From crisis to creative: One local’s journey to the screen

Photo by Danny Fulgencio.

You know how the story ends. The young, struggling artist is discovered by a stroke of luck and skyrockets to the top. Or there’s the singer who’s fallen from grace and is reborn after leaving behind a volatile lifestyle. 

But what about the performer who never makes it? That’s what director Josh Jordan explores in his first feature film, “This World Won’t Break.” The production, which premiered April 11 at the Dallas International Film Festival, follows broke-down, middle-aged Texas troubadour Wes Milligan as he pursues his musical dream. He longs to be remembered as a country legend, but his failings and self-doubt frustrate his career.

The storyline was personal for Jordan, an actor at the Ochre House Theater who has also appeared on “Scrubs.” After years as an actor, Jordan turned to writing and directing. He produced numerous video shorts like “The Boxer” and “Sam and Gus.” But when he turned 40, he realized his career hadn’t turned out the way he’d hoped.

 “I got in a funk,” he says.

Jordan found consolation in his friend, Houston country singer Greg Schroeder. While the pair filmed a music video in New York, Schroeder echoed Jordan’s sentiments, and they started working together on the film.

“He said the exact same thing I was feeling, but it looked more poetic coming from him, especially in the snow and in his cowboy hat,” Jordan says. “Nobody wants to see a movie about a struggling screenplay writer, so I started writing how I felt with him as a vessel.”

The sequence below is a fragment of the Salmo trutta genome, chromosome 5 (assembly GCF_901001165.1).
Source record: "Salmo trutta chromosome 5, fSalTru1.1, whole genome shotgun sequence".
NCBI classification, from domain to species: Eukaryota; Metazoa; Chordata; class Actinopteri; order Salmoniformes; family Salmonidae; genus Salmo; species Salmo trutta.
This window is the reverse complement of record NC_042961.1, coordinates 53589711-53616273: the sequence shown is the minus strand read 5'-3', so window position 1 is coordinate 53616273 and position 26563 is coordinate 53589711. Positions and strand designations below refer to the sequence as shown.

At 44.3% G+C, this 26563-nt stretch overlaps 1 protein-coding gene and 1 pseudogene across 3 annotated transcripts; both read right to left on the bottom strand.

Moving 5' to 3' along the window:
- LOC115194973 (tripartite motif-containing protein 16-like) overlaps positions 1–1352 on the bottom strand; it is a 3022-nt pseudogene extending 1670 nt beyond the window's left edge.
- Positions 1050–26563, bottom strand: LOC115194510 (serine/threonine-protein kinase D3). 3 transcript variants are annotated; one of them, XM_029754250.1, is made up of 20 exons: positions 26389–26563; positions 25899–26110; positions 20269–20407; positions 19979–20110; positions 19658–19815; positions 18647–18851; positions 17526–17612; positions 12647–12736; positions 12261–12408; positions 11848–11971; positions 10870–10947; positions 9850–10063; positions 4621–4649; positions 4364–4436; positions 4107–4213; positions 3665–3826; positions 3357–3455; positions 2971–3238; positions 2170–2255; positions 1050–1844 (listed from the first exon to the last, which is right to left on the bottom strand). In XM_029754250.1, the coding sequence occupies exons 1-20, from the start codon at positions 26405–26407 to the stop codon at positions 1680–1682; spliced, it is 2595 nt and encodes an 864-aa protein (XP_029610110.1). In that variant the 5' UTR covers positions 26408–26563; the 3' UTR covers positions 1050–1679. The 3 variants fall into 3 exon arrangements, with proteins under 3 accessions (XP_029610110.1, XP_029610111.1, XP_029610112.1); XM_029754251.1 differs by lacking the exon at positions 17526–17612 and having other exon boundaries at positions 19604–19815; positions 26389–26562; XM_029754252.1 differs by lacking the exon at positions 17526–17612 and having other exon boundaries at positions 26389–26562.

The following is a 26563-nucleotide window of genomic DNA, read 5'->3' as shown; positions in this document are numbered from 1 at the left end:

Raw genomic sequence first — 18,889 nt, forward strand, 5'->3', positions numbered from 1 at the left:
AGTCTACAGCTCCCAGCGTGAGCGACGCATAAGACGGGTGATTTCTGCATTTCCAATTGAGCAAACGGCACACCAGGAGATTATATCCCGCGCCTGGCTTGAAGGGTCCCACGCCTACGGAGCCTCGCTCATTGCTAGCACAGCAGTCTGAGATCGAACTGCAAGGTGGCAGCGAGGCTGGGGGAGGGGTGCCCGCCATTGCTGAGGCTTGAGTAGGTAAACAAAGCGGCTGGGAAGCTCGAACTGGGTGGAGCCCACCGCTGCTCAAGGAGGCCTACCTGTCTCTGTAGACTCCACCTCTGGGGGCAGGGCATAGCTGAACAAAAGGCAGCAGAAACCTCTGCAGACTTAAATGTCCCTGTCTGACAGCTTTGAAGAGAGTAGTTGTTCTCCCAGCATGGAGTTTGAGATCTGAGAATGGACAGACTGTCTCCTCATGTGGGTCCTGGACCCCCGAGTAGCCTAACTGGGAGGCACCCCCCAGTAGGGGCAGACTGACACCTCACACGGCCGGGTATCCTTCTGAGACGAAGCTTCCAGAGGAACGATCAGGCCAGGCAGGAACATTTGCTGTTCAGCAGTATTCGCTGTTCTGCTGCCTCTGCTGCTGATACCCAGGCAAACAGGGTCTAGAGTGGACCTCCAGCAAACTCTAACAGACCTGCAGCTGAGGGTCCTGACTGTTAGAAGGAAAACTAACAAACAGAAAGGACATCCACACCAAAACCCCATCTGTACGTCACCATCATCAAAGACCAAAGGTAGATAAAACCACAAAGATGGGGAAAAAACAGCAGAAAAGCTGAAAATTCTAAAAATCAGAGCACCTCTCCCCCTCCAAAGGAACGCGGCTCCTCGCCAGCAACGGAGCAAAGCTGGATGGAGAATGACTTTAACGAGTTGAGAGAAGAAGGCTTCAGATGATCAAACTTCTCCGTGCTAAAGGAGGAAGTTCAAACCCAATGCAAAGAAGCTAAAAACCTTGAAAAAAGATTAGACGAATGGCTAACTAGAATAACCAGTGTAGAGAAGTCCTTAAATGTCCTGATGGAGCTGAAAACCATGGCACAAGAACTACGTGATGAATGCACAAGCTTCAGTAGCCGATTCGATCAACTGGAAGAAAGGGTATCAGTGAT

Schroeder stars as the lead in “This World Won’t Break,” alongside several neighborhood faces. Matthew Posey, a Hollywood Heights neighbor who has appeared in “The Magnificent Seven” and “No Country for Old Men,” plays the protagonist’s father, and Lakewood musician Tim DeLaughter is cast as a cross-dressing landlord. George Dunham, a sports radio personality for The Ticket, also has a role.

“All my friends are in the movie,” Jordan says. “We became so close. The last day of shooting, we felt like we were all leaving summer camp. When you don’t shower for a couple days, we were all sunburnt and smelly. But every day was a blast.”

It took the small crew about a year and a half to film, despite numerous mishaps that caused Jordan to doubt if he would ever finish. Shortly after funding fell through, Posey was shot in the face leaving a Deep Ellum brewery in January 2017. Then Jordan tore his ACL stage diving. A few months later, he lost two teeth biting into a frozen Snickers bar. 

But the East Dallas community rallied around Jordan by lending props, acting as extras and providing meals for the cast. (The director thinks he’s finally returned everyone’s Crock-Pots.) 

Neighbors will recognize White Rock Lake, Good Records, Swiss Avenue and Johnny’s Liquor Store in the film. Yet many of the set locations, such as Doug’s Gym in downtown Dallas, are no longer open as new developments sprout throughout the city. 

Despite such changes, Jordan hopes to make the film timeless with no clothing brands or technology to reveal a specific timeframe. Instead, viewers will see old cars and rotary phones that remind Jordan of growing up in Dallas in the ’90s while his dad worked as a traveling evangelist.

“It’s 100 percent set in Dallas,” Jordan says. “If you’re from here, you’ll know in the first 30 seconds where you are. If you’re not from Dallas, there’s no skyline. There’s no Reunion Tower. It’s nostalgic. That’s how we see Dallas.”


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By |2019-05-03T12:17:49-05:00April 19th, 2019|All Magazine Articles|0 Comments

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